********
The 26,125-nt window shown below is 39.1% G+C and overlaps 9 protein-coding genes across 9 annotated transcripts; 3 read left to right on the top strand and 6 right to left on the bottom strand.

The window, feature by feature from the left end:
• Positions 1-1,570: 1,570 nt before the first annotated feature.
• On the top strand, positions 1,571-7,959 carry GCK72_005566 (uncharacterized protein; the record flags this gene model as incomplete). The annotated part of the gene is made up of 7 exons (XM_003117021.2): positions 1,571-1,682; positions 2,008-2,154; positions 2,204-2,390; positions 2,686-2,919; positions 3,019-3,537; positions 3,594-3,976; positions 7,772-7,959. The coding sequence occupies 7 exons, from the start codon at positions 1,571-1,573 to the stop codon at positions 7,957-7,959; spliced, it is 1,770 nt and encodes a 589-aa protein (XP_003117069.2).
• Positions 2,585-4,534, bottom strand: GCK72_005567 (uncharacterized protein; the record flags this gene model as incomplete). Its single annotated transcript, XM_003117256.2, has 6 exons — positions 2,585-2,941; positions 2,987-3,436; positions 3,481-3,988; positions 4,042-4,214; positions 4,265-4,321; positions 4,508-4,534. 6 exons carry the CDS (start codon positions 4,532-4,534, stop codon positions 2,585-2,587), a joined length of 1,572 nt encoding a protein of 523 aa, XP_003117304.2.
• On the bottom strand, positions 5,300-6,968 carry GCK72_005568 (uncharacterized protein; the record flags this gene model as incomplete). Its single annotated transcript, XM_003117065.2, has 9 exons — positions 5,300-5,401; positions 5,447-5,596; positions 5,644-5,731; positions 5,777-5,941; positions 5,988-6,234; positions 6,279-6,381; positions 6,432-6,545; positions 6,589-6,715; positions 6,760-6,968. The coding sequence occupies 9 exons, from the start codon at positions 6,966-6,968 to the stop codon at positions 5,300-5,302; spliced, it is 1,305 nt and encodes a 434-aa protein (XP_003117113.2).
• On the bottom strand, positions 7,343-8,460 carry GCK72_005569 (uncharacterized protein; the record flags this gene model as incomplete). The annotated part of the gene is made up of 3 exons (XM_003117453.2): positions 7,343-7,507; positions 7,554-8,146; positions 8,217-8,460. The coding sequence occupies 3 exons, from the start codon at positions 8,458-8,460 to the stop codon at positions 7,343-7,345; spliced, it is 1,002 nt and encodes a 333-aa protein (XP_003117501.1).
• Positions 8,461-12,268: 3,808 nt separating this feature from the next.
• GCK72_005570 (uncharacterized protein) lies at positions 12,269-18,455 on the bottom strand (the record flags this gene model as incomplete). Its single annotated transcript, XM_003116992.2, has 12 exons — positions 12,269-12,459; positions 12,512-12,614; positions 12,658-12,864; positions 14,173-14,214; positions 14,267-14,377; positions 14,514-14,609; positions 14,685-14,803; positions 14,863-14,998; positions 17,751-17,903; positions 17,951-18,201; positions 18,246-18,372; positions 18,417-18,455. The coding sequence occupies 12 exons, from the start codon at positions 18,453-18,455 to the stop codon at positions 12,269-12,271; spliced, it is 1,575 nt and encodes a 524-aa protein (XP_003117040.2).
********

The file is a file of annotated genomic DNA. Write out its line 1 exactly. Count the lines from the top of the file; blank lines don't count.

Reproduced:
The 26,125-nt window shown below is 39.1% G+C and overlaps 9 protein-coding genes across 9 annotated transcripts; 3 read left to right on the top strand and 6 right to left on the bottom strand.